Worms are uncommon in cats who live inside and never venture outdoors. However, if your cat even occasionally explores your backyard, intestinal worms may become an issue. Often these are carried by fleas, so taking care of flea problems can control the situation and reduce the likelihood of worms. Still, even without fleas it is possible for your cat to get worms, from eating the feces of other cats, or by eating infected slugs, rodents, or birds. Here's how to know if your cat has worms:
- Check the stool. When cleaning your cat's litter box, make a habit of noticing any stool that contains diarrhea or blood. Cats with worms may have diarrhea or become constipated. You may also be able to see the worms in the stool.
- Unexplained weight loss. If your cat seems to be eating the same amount of food, but is losing weight, this could be a symptom of worms. Because the worms are getting much of your cat's nutrition, she is unable to maintain the same weight.
- Physical symptoms. Cats with worms may be constipated or bloated. They may vomit or have trouble breathing. In some cases, worms may be seen in the vomit. Depending on the type of worm, they may be several inches long or only as large as a grain of rice.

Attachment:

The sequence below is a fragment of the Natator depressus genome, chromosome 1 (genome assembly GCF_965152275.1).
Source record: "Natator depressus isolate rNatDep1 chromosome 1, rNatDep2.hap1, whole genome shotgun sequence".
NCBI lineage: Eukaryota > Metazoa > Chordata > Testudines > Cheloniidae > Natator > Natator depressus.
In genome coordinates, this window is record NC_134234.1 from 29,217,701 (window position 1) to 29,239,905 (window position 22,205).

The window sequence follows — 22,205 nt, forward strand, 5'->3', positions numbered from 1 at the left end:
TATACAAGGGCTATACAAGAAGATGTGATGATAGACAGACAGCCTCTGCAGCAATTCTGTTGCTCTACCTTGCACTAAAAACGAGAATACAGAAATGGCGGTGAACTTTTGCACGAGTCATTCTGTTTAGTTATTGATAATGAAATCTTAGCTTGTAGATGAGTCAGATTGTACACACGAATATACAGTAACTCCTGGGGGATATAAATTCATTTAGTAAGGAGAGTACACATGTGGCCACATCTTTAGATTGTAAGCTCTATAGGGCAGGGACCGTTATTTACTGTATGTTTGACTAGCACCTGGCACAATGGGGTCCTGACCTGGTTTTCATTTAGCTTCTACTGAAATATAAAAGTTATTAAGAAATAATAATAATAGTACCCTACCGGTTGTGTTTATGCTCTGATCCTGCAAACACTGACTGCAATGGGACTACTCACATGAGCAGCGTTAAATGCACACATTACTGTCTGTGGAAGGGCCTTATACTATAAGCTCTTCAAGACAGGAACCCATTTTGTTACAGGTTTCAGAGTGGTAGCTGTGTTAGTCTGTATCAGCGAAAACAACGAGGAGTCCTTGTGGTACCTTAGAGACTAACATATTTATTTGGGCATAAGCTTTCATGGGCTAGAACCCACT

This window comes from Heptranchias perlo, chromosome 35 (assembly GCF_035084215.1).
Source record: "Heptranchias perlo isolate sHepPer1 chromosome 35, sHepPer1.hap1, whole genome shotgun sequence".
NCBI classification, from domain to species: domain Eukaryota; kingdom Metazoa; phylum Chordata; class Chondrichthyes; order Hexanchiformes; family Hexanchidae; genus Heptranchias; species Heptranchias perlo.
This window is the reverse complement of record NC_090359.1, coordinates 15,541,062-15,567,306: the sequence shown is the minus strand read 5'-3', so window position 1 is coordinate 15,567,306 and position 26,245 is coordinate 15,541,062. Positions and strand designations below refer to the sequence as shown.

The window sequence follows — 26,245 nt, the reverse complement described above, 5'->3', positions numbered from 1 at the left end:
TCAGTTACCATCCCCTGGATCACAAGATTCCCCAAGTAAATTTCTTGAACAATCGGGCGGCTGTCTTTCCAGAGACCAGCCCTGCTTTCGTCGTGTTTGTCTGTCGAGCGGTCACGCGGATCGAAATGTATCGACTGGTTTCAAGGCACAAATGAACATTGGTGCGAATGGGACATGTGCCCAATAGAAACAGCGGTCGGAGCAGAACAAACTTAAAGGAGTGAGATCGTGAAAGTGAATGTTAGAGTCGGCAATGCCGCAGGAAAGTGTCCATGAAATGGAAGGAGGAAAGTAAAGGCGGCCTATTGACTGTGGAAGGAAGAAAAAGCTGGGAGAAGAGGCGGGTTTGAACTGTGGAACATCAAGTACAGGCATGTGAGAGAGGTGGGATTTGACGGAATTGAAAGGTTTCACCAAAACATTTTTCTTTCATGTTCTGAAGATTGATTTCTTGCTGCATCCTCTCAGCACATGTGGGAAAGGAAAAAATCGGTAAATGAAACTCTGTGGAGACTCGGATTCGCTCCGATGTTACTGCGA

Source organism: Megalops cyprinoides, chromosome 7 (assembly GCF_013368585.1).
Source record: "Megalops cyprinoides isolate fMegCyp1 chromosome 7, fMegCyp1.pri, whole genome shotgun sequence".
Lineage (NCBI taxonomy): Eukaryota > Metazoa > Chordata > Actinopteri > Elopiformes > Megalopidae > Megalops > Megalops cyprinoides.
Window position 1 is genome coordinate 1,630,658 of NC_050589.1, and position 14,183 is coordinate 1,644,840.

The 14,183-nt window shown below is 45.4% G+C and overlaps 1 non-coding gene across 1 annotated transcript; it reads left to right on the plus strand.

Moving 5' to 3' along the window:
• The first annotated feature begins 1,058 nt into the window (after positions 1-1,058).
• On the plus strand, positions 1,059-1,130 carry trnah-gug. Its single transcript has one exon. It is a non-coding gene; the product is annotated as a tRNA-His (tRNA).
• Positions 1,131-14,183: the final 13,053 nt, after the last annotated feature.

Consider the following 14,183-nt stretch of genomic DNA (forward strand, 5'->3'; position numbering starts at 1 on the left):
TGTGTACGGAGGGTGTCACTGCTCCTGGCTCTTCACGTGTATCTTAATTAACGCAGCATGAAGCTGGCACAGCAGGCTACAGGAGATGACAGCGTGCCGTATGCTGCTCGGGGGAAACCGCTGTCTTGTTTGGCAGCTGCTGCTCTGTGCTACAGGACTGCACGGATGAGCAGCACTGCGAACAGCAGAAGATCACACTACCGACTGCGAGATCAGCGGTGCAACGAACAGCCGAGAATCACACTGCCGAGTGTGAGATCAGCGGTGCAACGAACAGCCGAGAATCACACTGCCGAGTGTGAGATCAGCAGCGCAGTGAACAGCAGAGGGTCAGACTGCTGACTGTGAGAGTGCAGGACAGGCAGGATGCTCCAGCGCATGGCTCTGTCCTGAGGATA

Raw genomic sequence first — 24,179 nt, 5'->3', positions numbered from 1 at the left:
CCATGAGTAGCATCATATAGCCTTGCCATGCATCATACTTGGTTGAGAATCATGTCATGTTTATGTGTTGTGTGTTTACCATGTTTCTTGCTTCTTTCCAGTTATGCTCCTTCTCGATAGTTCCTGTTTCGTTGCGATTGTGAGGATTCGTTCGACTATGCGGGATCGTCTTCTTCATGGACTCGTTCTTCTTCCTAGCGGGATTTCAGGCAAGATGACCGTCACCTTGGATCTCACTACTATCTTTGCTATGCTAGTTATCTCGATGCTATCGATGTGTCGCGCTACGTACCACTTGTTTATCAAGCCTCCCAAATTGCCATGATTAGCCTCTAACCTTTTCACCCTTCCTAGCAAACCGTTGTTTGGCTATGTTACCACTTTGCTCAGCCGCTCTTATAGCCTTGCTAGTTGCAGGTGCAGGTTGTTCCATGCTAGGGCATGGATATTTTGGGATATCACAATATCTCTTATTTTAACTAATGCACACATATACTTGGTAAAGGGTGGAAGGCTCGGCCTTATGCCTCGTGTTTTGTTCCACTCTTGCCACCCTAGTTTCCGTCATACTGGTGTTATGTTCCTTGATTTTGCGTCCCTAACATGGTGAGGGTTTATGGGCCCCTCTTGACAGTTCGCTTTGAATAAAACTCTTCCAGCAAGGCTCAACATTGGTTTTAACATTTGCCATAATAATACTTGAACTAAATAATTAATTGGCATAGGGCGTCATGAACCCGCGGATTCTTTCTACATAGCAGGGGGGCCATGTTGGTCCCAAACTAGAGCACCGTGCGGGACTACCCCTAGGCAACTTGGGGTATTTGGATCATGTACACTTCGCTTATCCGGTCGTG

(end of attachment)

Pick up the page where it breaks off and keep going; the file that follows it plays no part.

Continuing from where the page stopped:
- Note your cat's behaviors. Any unusual behaviors can be a sign of illness. Cats with worms often lack energy or enthusiasm. If your cat is lethargic, this may be a result of intestinal worms. However, these behaviors are also associated with a wide range of other health issues.
- Coat changes. If your cat's coat becomes dry or lacks sheen, this condition could be caused by worms, though there are also many other illness-related causes for coat changes.
- Take you cat for an annual physical. Even if your cat shows no signs of illness, an annual checkup can help catch problems before they become problematic. The fecal exam conducted as a routine part of the annual physical can detect worms and parasites. An annual physical is also important for catching a wide range of other health issues, even if you do not suspect that your cat may be sick.
Though a veterinarian should be consulted if you think your cat has worms, it is possible to check for worms if you suspect it before visiting the vet. However, you might not see the actual worms, even if your cat is infected. It is not always easy for you to detect worms at home, but you can notice symptoms that should be brought to the vet's attention. In cats, the most common types of worms are roundworms, hookworms, tapeworms, and lung worms. Treatment for these worms should be administered by a veterinarian.